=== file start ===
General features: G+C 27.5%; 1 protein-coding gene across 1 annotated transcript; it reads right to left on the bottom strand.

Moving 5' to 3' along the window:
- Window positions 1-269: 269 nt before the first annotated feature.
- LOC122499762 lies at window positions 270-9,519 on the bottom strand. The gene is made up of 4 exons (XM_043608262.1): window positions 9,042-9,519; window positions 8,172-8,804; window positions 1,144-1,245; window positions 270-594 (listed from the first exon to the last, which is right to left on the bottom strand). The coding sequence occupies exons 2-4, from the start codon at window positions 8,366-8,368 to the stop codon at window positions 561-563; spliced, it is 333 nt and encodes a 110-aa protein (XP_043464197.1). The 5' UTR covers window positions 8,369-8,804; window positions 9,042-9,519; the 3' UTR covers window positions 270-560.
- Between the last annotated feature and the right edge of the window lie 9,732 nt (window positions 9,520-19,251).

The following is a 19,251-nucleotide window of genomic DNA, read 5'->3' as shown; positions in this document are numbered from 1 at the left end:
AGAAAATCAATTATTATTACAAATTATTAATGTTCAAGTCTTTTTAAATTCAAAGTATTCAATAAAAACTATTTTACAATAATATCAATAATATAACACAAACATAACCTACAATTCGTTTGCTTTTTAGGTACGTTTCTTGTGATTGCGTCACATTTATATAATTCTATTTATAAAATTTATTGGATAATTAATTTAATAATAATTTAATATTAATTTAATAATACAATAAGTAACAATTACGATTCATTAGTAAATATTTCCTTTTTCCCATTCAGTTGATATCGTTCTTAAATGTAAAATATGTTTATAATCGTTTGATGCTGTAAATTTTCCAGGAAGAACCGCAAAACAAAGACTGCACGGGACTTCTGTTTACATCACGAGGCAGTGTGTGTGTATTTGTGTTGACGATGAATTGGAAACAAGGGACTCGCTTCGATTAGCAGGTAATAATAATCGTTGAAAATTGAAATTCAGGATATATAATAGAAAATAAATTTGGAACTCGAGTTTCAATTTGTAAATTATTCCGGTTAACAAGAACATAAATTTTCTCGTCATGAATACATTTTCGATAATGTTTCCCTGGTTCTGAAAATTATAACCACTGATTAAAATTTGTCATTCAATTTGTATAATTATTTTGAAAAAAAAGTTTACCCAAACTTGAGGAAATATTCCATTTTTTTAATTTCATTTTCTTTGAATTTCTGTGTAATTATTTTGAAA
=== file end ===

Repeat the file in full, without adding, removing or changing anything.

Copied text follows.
General features: G+C 27.5%; 1 protein-coding gene across 1 annotated transcript; it reads right to left on the bottom strand.

Moving 5' to 3' along the window:
- Window positions 1-269: 269 nt before the first annotated feature.
- LOC122499762 lies at window positions 270-9,519 on the bottom strand. The gene is made up of 4 exons (XM_043608262.1): window positions 9,042-9,519; window positions 8,172-8,804; window positions 1,144-1,245; window positions 270-594 (listed from the first exon to the last, which is right to left on the bottom strand). The coding sequence occupies exons 2-4, from the start codon at window positions 8,366-8,368 to the stop codon at window positions 561-563; spliced, it is 333 nt and encodes a 110-aa protein (XP_043464197.1). The 5' UTR covers window positions 8,369-8,804; window positions 9,042-9,519; the 3' UTR covers window positions 270-560.
- Between the last annotated feature and the right edge of the window lie 9,732 nt (window positions 9,520-19,251).

The following is a 19,251-nucleotide window of genomic DNA, read 5'->3' as shown; positions in this document are numbered from 1 at the left end:
AGAAAATCAATTATTATTACAAATTATTAATGTTCAAGTCTTTTTAAATTCAAAGTATTCAATAAAAACTATTTTACAATAATATCAATAATATAACACAAACATAACCTACAATTCGTTTGCTTTTTAGGTACGTTTCTTGTGATTGCGTCACATTTATATAATTCTATTTATAAAATTTATTGGATAATTAATTTAATAATAATTTAATATTAATTTAATAATACAATAAGTAACAATTACGATTCATTAGTAAATATTTCCTTTTTCCCATTCAGTTGATATCGTTCTTAAATGTAAAATATGTTTATAATCGTTTGATGCTGTAAATTTTCCAGGAAGAACCGCAAAACAAAGACTGCACGGGACTTCTGTTTACATCACGAGGCAGTGTGTGTGTATTTGTGTTGACGATGAATTGGAAACAAGGGACTCGCTTCGATTAGCAGGTAATAATAATCGTTGAAAATTGAAATTCAGGATATATAATAGAAAATAAATTTGGAACTCGAGTTTCAATTTGTAAATTATTCCGGTTAACAAGAACATAAATTTTCTCGTCATGAATACATTTTCGATAATGTTTCCCTGGTTCTGAAAATTATAACCACTGATTAAAATTTGTCATTCAATTTGTATAATTATTTTGAAAAAAAAGTTTACCCAAACTTGAGGAAATATTCCATTTTTTTAATTTCATTTTCTTTGAATTTCTGTGTAATTATTTTGAAA